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  • Why the board of directors will go off on security in 2015

    Imagine it's the end of 2015 and you're about to read an expose from a fly on the wall at top closed-room board meetings across the enterprise discussing the state of information security. You're excited, right?

    Written by David Geer11 Dec. 14 02:35
  • How CSOs Can Help CIOs Talk Security to the Board

    Most CIOs are not security experts, but in the board room they need to be. Thanks to the CSO, , they don't have to go it alone. Behind the scenes, they can help prepare the CIO, offering advice on how to interpret the company's threat levels, boiling down the most relevant information and communicating it, early and often, so the C-suite will pay attention.

    Written by Lauren Brousell22 Nov. 14 02:50
  • Cyber threats spook tech companies

    Recent high-profile data breaches have clearly spooked a lot of companies, many of which expect to face cyber threats in the coming year. And security executives are spending more time advising senior executives and other top business decision makers at their organization on security-related matters.

    Written by Bob Violino12 Nov. 14 02:40
  • Survey shows the cost of security breaches are on the rise

    The year since our previous Global Information Security Survey won't go down as one of the better years for information security. In fact, it may go down as one of the most grueling.

    Written by George V. Hulme01 Oct. 14 03:23
  • Data Breaches Rise as Cybercriminals Continue to Outwit IT

    Online criminals remain at least one step ahead of many IT groups, according to this year's "U.S. State of Cybercrime Survey," conducted annually by CSO magazine, the Secret Service, the Software Engineering Institute at Carnegie Mellon University, and PricewaterhouseCoopers. Deterrence and detection are both falling short of their goals: The 500 survey respondents faced an average of 135 security incidents last year, and 34 percent say that number was up compared to the previous year. Just one-third of respondents could estimate losses from their breaches; among those who could, the breaches cost $415,000, on average. Legal liabilities and lawsuits after breaches add to the costs.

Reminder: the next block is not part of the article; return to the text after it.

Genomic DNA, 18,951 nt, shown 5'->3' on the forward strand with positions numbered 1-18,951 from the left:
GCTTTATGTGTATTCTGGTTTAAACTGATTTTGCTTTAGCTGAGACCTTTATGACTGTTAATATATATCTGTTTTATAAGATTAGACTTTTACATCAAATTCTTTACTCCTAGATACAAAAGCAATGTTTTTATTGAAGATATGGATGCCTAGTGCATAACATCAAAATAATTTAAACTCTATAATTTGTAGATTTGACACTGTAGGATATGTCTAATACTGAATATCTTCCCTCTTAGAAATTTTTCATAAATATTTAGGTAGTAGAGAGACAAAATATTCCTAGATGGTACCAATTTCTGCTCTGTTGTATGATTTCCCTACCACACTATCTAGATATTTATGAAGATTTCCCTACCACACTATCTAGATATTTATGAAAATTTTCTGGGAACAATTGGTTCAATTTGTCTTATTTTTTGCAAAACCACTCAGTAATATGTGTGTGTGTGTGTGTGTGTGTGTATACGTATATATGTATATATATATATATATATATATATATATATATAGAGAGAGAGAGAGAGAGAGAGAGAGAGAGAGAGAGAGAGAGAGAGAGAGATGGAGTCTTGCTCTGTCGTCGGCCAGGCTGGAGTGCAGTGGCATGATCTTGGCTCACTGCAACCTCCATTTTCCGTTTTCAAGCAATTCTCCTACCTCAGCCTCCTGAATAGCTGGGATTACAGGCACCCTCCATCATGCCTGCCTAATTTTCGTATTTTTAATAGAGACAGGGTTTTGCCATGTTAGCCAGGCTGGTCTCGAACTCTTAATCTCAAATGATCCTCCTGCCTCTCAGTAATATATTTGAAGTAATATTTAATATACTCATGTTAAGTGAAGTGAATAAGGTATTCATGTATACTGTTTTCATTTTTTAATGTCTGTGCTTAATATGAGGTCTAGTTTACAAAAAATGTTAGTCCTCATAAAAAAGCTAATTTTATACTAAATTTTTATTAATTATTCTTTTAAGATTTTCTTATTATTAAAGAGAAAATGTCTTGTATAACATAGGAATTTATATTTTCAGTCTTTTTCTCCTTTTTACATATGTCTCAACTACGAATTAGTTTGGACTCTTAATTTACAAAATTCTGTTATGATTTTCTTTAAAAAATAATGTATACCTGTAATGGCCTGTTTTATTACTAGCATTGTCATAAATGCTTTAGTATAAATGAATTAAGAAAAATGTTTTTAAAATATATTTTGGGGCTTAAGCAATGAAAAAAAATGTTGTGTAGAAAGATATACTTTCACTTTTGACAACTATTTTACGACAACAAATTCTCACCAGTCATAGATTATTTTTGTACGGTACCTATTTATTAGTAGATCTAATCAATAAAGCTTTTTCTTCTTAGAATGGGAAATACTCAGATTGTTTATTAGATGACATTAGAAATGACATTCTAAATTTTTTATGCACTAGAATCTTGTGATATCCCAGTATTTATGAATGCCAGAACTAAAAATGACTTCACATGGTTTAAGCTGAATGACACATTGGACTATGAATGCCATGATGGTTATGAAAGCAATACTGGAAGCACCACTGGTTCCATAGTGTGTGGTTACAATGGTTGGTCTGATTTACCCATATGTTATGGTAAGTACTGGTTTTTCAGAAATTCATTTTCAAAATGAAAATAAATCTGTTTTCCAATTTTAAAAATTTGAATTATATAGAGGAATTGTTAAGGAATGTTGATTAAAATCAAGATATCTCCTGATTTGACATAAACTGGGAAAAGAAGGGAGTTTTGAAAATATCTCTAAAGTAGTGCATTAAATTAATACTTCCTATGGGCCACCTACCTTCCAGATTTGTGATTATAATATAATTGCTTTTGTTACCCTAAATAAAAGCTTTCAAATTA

Written by George V. Hulme29 Sept. 14 23:08
  • Turning your security strategy inside out: The convergence of insider and advanced threat

    Regardless of your industry, the size of your organization, or the type of business you have, insider threat is a menacing reality. In most organizations, this threat has been undervalued, underestimated and underfunded. It's the elephant in the room that no one wants to talk about because it means acknowledging that one of your own employees might take you for a ride. And, it requires taking several challenging and, to some, uncomfortable steps to combat.

    Written by Jason Clark, James Robinson03 July 14 04:20
  • 5 more post-holiday BYOD strategies and considerations

    Just before the Christmas holiday, CSO offered five strategies the help mitigate post-holiday BYOD problems. Now that employees are returning to work, shiny new devices in hand, here's some additional insight.

    Written by Steve Ragan02 Jan. 14 18:19
  • Scott Pettigrew: The Builder

    Over the course of his eclectic career, Pettigrew, who's now CSO at HMS, has assembled three security departments from the ground up

    Written by Lauren Gibbons Paul23 Oct. 13 15:50
  • Are CIOs Too Cocky About Security?

    There's been no shortage of high-profile and damaging data breaches in the past year. And the targets are widely varied-they include security firms RSA Security and HBGary Federal, defense contractors Lockheed Martin and Northrop Grumman, entertainment giant Sony, major retailers, healthcare companies and marketing firms.

    Written by George V. Hulme29 Sept. 11 08:52
  • Why can’t CIOs and CSOs just get along?

    IT chiefs and security officers might seem likely to view the corporate world similarly from their c-level positions, but that's often not the case.
    To explain why, the CIO of one company and the CSO of another took the stage at The Security Standard conference in Chicago and aired some universal gripes that these executives typically have about each other.

    Written by Network World12 Sept. 07 22:00